John Edward Connell (Jack) lived a long and productive life, full of youthful shenanigans, years of hard work, lots of kids, two lengthy marriages, even more grandkids and quite a few great grandkids.
Jack had eight children and two step-children, Anne, Jean, Kathleen, John Edward II (Edward)(deceased), Terry, Rebecca, Meg, Chris, Martie, and Brad. He had 23 grandchildren (including step), Daniel, Jason, Kevin, Jaynie, Andrew, Jonathan, Maeve, Barry, Rachel, Josh, Emma, Ben, Nathan, Tim, Abigail, Alexander, Roan, Christopher, Amy, Emily, Laura, Finn, and Lily. He also had 11 great grandchildren, Jasper, Matius, Ender, Jamie, Amy, Lydia, Cadence, Autumn, Cheyenne, Johnny and Zeke.
Jack was the third son born to Donald Connell and Felicita Chiamparino. He was raised in San Francisco along with his two older brothers, Don and Jerry. During the war, their father bought a small house in Occidental to keep his wife and three boys safe. His father would work and live in the city and come home to Occidental on the weekends. They always had stories about when they lived with their mom up in the country, their life full of hard work, going to a one-room schoolhouse and all the other mischief and pranks along the way. “Those Connell boys” had quite the reputation in Occidental.
He attended Riordan High School, an all-boys Catholic school, in San Francisco. He was an average student, but he excelled in high school track. He still holds one of Riordan’s track records. He went on to San Francisco City College (SFCC) where he got his AA. He transferred to Cal Berkeley and completed one semester before deciding to join the U.S. Army.
While at SFCC, he met and married Anne Hanley (deceased) and they had eight children together. They were married for 27 years.
While enlisted in the U.S. Army, he was stationed in Germany. Anne joined him and their first daughter, Anne Felice, was born there. Jack was in the Army Medical Service and was honorably discharged with the rank of PFC. He was also awarded the Good Conduct Medal.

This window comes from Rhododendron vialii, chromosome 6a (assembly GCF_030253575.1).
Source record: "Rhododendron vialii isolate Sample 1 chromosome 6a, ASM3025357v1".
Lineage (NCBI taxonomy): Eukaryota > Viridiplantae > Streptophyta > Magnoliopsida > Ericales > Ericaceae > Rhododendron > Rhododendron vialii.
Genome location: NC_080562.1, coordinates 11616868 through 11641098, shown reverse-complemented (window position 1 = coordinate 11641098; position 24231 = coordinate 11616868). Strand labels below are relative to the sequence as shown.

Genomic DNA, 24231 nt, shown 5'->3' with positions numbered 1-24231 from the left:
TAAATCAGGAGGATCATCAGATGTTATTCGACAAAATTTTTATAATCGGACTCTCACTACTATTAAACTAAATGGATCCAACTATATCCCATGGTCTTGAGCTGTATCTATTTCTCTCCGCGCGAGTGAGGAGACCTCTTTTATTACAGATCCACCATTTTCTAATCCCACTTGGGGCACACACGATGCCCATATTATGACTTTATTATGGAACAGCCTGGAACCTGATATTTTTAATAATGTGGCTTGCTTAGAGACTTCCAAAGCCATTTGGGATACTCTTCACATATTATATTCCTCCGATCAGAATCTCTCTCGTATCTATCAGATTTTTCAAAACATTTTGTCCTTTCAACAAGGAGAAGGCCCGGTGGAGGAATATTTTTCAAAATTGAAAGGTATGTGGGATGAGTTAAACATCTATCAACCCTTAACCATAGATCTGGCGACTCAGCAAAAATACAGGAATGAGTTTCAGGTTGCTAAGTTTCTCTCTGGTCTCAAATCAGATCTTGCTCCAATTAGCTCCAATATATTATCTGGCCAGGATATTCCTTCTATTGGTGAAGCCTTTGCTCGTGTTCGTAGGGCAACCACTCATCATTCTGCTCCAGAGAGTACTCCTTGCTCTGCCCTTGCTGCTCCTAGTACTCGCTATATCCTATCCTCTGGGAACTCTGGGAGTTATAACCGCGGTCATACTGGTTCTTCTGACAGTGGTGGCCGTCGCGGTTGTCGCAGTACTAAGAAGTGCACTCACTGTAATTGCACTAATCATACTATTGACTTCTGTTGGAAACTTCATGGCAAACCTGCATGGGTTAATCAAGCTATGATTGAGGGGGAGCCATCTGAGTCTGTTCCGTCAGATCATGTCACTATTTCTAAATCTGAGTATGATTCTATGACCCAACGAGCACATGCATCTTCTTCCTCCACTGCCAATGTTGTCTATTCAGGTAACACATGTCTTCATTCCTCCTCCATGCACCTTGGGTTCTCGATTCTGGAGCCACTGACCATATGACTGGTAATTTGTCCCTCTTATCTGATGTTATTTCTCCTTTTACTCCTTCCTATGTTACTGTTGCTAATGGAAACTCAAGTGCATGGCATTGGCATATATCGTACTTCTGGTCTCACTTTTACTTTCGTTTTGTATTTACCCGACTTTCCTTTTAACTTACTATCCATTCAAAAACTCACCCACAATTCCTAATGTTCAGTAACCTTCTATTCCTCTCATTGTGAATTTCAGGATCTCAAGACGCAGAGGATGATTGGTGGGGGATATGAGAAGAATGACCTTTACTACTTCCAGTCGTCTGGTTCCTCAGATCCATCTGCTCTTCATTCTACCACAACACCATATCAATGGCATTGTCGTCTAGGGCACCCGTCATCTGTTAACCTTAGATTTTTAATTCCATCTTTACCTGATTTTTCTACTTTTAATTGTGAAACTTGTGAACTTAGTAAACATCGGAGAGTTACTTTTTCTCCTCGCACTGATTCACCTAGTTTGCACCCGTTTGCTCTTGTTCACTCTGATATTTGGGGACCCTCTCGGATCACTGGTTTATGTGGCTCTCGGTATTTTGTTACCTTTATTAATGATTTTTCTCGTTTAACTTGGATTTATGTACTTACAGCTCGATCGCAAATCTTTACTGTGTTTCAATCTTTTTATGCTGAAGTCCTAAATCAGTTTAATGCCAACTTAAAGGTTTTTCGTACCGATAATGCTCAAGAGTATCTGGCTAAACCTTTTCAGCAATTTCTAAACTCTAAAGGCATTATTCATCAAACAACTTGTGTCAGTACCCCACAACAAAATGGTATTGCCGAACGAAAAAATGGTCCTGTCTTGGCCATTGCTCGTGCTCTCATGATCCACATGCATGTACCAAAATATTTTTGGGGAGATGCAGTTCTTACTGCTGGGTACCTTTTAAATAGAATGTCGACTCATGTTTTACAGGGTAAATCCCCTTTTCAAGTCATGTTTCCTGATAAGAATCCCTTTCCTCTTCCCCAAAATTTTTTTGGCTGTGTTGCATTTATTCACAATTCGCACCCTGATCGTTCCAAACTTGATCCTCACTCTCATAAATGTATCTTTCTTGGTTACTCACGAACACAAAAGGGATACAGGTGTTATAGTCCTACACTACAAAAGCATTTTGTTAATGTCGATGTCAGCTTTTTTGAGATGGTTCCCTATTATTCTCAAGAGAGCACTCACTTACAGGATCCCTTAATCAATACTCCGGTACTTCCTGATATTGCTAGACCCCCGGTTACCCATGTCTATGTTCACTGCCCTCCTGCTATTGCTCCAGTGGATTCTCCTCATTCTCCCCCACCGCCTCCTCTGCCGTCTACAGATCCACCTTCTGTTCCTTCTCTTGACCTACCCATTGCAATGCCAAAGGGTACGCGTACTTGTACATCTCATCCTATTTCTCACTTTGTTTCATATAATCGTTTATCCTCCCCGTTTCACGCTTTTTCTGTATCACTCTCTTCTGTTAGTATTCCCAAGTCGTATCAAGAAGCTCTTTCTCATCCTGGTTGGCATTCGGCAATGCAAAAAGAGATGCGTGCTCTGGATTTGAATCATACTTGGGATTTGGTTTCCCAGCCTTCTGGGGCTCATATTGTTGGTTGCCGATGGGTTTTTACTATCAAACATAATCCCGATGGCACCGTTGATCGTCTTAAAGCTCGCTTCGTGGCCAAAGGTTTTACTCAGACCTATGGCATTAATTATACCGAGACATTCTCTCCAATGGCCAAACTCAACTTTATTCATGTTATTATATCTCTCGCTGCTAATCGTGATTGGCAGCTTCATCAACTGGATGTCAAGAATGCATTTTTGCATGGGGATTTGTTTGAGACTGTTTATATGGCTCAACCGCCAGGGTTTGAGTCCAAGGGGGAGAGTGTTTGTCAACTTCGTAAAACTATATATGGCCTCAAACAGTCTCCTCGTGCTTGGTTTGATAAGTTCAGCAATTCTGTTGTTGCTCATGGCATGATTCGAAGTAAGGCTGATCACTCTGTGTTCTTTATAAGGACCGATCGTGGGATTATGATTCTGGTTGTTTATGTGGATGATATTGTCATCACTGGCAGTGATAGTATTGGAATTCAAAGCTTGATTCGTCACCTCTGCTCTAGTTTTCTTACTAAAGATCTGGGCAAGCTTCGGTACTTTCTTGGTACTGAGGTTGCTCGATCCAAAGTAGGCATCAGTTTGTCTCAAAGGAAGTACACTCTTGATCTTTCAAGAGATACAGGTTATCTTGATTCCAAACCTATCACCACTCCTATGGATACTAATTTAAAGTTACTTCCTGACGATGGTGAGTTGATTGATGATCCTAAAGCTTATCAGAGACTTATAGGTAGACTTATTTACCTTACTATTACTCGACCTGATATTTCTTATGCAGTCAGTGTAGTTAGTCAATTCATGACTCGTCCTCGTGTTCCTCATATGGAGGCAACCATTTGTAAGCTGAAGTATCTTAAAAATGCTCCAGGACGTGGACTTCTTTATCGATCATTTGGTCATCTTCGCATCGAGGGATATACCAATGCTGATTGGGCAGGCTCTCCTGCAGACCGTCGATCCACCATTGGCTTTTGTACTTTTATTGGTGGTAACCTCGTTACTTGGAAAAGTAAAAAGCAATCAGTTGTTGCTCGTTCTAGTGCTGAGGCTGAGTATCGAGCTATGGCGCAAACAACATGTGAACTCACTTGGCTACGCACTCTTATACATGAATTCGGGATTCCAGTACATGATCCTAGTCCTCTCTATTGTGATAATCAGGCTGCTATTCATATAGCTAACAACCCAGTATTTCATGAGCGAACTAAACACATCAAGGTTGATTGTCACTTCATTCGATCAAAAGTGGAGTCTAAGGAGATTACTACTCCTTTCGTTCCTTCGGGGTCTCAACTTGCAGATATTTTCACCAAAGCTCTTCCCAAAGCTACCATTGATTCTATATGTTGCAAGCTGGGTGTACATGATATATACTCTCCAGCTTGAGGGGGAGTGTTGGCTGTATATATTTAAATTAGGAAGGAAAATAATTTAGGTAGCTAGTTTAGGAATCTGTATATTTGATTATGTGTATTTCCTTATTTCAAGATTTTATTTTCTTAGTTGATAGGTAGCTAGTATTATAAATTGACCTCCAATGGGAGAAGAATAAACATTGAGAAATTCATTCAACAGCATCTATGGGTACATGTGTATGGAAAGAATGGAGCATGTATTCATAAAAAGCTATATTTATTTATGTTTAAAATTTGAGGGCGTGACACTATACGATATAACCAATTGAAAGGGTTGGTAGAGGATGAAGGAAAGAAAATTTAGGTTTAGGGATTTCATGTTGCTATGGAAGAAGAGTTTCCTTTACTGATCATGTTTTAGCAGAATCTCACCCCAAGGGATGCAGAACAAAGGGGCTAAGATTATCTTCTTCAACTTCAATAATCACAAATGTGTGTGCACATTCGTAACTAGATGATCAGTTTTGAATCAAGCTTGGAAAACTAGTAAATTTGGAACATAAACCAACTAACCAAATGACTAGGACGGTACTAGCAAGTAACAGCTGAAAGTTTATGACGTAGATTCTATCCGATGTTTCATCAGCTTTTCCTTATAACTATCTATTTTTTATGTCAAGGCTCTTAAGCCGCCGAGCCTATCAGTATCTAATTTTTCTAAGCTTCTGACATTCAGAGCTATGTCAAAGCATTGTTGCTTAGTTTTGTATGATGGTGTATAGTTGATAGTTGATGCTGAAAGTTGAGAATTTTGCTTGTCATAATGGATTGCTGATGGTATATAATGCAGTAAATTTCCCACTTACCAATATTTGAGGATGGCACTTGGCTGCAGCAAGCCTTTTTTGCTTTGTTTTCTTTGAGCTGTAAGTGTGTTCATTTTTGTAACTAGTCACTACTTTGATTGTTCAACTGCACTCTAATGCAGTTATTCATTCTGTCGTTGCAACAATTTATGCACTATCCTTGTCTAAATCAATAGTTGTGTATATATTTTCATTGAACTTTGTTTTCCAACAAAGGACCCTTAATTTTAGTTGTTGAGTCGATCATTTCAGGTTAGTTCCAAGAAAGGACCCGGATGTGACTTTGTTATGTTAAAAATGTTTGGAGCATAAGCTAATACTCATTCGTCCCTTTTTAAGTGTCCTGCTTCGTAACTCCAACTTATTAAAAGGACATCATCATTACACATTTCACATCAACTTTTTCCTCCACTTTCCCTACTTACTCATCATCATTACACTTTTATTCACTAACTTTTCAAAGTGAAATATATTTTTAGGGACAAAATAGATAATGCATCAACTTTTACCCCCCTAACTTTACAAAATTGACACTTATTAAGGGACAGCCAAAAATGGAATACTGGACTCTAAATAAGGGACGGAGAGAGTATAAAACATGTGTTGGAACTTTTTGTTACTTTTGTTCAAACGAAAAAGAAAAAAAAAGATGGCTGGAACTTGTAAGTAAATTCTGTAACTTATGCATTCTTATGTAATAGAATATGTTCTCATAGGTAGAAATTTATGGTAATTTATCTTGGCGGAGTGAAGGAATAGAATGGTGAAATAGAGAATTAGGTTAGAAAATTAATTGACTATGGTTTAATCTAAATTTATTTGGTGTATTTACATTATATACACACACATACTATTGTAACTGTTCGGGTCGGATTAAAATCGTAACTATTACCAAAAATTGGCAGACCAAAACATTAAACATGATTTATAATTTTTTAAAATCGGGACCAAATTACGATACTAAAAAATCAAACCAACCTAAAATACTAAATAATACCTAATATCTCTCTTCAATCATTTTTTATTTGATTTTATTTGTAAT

Jack and Anne moved back to the Bay Area from Germany, then to Sacramento, then back to the Bay Area again, eventually settling in Fremont in 1965, when Fremont was considered the ‘boondocks.’ They were both actively involved in their children’s lives and Holy Spirit Catholic Church, the church and school that their children attended.
He was involved in the Men’s Club, the Knights of Columbus and CYO, where he coached track and made each of his kids join the track team - whether they wanted to or not!
He was quite the negotiator. He worked two to three jobs at a time to provide for his large family. He’d work a deal for the tuition at the Catholic school, the bread at the bread store and getting shoes at the shoe store. Wherever he could save money and cut costs, he did.
His main career was as an underwriter for workman’s compensation insurance. He held many positions in different insurance companies and climbed his way up the ladder. He had a successful and profitable career.
He worked in the city and loved having his kids work in the office file room, typing or answering phones. He was very proud of having them there and ecstatic about the cheap labor! He always made sure that all of the children who worked with him had work permits!
He loved eating lunch in the city, going for deli sandwiches, and he especially loved the big coconut macaroon cookies. A lunchtime, a walk with Jack was basically a sprint around downtown and North Beach. He always enjoyed walking fast. He could walk up to Molinari’s, order sandwiches, and get back to the office in record time.
Jack was always around to provide advice, show someone how to do something or help with a project. He and his talented neighbor made the large kitchen dining table that was used for all their family dinners – it sat all nine of them! He gave good advice about how much insurance was necessary, and lots of financial advice (many times unsolicited), always stressing the importance of eliminating your debt.